Referring to FIG. 4, a presently preferred configuration of the signal processor 160 utilized for beam forming is depicted. The analog multiplexed signal either at IF or baseband frequency, is converted to a digital signal by the A/D 200. The digital signal is de-multiplexed into a stream of two separate digital data streams, each of which is from a separate antenna. Each of the digital data streams is filtered by the appropriate digital Band Pass Filter (BPF) 210 and 215, for a bandwidth equal to the transmitted bandwidth. Since, the digital signals have the same amplitude and phases as the RF signals received at each of the front antennas, but have a much lower frequency carrier, e.g. IF or baseband compared to RF, a vector summation of these digital signals is equivalent to a vector summation of the RF. Therefore, controlling the amplitude and phase of these digital signals is equivalent to the same processing of the RF.

The two data streams are delivered to the Beam Forming and Demodulator block 225, and also to the Channel Estimation block 220. The beam forming processing is accomplished by summation of the two digital signals after amplitude balancing and phase shifting. The phase shifting enables control of the beam direction, as in a conventional RF beam forming process. By using more than two antennas, the beam can be optimized to have a spatial notch, to reject interference, as in conventional phased array techniques. The control of the phase and amplitude is accomplished by the channel estimator 220. The channel estimator controls the relative phase shift of the two data stream according to known algorithms that implements minimization of the data errors at the demodulator and decoder output.

The signal after the summation is demodulated as a regular signal, and the received data is decoded at the decoder 240 to deliver the final data output. During demodulation processing the carrier frequency and the sampling frequency Fs are extracted. From the extracted sampling frequency the demodulator acquires and provides a signal to synchronize the Sync SR To SPDT 230, and the Sync SR Delay 235. The Sync SR To SPDT 230 is the double sampling rate switching clock of the SPDT switch 150. The Sync SR Delay 235 is the corresponding delayed synchronized clock for the de-multiplexer 205. These two synchronization signals are at the same frequency, but the timing signal provided to the demodulator is delayed to compensate for the down converter and filter delays between the RF and the output of the A/D 200.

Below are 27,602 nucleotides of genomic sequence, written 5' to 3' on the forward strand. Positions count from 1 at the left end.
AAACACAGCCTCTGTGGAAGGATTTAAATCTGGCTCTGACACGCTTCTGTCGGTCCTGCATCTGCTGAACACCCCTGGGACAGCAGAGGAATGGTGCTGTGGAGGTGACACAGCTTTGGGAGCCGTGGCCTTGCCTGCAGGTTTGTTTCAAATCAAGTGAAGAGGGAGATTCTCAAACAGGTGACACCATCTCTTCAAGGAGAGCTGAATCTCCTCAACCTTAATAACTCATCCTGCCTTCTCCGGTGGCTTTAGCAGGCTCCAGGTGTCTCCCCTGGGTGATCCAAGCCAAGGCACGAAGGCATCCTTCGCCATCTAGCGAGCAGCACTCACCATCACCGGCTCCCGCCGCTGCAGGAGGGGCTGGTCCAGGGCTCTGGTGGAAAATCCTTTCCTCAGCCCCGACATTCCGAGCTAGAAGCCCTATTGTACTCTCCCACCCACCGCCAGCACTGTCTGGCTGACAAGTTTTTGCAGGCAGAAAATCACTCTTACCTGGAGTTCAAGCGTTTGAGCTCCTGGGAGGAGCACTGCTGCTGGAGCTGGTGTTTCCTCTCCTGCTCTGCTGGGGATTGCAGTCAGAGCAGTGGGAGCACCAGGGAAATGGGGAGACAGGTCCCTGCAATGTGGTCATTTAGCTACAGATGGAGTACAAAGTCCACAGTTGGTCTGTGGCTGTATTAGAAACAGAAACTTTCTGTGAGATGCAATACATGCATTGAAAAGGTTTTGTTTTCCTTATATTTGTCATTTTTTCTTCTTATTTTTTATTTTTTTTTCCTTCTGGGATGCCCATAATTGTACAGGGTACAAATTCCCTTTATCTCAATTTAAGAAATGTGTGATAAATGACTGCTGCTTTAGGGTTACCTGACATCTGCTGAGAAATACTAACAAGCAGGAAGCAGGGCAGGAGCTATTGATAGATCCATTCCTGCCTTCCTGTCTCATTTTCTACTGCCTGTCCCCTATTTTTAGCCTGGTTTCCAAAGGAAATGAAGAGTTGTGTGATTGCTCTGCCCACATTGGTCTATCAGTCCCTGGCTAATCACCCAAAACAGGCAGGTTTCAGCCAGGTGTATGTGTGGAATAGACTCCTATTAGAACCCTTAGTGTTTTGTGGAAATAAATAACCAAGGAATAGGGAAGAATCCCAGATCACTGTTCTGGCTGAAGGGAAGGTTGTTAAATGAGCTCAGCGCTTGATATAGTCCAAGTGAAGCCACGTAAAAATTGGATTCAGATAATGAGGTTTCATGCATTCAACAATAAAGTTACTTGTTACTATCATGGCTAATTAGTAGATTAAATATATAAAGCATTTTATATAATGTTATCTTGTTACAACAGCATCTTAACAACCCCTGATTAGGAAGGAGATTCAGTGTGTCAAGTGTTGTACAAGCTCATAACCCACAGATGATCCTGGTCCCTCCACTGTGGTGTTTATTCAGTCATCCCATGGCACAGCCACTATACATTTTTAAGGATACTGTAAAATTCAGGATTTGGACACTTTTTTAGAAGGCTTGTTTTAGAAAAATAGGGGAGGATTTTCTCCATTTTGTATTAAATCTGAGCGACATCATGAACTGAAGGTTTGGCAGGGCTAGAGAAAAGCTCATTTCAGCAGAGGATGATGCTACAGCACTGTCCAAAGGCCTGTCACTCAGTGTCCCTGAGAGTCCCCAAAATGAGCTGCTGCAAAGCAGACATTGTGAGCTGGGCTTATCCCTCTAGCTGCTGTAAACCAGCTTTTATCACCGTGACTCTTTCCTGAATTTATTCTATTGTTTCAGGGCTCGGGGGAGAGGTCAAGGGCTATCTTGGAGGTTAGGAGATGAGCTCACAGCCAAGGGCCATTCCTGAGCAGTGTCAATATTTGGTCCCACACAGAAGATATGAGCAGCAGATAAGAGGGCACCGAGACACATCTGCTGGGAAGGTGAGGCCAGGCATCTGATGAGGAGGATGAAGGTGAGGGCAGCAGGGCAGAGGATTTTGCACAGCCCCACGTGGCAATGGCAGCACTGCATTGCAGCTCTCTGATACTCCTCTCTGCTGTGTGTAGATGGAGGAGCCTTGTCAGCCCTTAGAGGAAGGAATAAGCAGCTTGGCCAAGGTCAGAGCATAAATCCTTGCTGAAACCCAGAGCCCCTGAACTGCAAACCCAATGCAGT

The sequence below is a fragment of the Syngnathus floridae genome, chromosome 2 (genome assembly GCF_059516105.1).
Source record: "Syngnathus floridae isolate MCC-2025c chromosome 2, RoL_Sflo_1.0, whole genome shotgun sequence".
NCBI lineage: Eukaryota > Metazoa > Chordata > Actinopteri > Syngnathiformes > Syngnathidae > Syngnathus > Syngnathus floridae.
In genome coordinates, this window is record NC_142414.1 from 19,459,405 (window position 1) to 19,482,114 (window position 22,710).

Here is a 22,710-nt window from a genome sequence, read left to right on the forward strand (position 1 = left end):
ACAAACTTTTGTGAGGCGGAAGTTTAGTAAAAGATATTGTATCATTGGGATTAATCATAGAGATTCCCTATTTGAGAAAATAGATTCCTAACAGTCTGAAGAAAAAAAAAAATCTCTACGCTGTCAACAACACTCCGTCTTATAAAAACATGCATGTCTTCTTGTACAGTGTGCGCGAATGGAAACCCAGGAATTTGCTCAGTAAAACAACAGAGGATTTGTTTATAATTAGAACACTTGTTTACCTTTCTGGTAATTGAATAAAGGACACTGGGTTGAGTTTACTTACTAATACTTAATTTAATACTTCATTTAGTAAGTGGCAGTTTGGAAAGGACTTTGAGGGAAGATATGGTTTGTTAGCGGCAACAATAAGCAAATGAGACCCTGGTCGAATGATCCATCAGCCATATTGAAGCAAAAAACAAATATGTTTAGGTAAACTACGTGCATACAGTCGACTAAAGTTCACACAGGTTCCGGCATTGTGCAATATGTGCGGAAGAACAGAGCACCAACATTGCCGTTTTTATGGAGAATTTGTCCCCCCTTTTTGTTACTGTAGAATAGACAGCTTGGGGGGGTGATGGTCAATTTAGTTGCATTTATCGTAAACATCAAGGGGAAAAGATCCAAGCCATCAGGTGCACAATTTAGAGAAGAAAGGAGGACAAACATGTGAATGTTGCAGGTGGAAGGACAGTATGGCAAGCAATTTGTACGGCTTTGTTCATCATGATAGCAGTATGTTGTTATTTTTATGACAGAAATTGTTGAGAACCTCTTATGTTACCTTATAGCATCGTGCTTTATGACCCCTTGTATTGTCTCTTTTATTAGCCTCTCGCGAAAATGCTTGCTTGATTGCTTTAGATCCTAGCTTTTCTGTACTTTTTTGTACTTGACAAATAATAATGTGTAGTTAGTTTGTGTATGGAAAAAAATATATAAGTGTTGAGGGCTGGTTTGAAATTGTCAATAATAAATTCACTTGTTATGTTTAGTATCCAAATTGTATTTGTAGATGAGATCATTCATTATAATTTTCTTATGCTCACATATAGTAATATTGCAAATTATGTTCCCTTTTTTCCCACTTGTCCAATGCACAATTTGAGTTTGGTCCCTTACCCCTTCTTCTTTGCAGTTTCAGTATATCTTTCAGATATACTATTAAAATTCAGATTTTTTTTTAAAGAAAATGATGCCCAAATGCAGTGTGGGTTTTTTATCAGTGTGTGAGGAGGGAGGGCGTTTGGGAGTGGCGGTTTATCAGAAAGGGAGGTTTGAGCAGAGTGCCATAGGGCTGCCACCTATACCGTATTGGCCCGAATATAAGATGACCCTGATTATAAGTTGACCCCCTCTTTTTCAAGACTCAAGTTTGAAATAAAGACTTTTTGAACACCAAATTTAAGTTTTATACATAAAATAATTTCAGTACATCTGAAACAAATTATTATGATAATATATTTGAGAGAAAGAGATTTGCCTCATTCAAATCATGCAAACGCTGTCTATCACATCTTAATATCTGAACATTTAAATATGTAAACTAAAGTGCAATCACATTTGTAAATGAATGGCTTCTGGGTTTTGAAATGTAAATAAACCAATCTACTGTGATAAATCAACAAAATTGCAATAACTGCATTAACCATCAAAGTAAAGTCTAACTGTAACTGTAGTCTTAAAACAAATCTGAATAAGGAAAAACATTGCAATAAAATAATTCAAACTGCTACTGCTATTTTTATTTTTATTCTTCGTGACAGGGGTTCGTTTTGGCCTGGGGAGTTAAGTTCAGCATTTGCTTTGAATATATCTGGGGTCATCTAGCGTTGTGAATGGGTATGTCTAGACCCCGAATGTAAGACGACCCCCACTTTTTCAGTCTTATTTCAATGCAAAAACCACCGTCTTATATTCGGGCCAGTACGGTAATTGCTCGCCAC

FIG. 5 a presently preferred configuration of the signal processor 160 for the performance of antenna diversity. The analog multiplexed signal either at IF or baseband frequency is converted to a digital signal by A/D 250. As was describe with respect to FIG. 4 above, this digital signal is de-multiplexed into a stream of two separate digital signals, each of them is related to a separate antenna by demultiplexer 235. Each of the digital data streams is then filtered to the transmitted bandwidth by the appropriate digital Band Pass Filter (BPF) 260 or 265. The two data streams are then demodulated and decoded in parallel by demodulator decoders 270 and 275. The two demodulated data streams are delivered to the buffer 285, while the error information is delivered to the diversity controller 280. The diversity controller 280 selects the best packet data stream from the two demodulators according to a minimum error criterion that is predetermined and based on the FEC. The selected data packet is the data output.

The architecture described with respect to FIG. 3 can be used with various modulation schemes, e.g. single carrier signals such as QAM, QPSK, BPSK or the like, as well as multiple carrier signals such as OFDM. In single carrier schemes, the demodulators used in the signal processor 160 will be the standard demodulator block for the modulation scheme.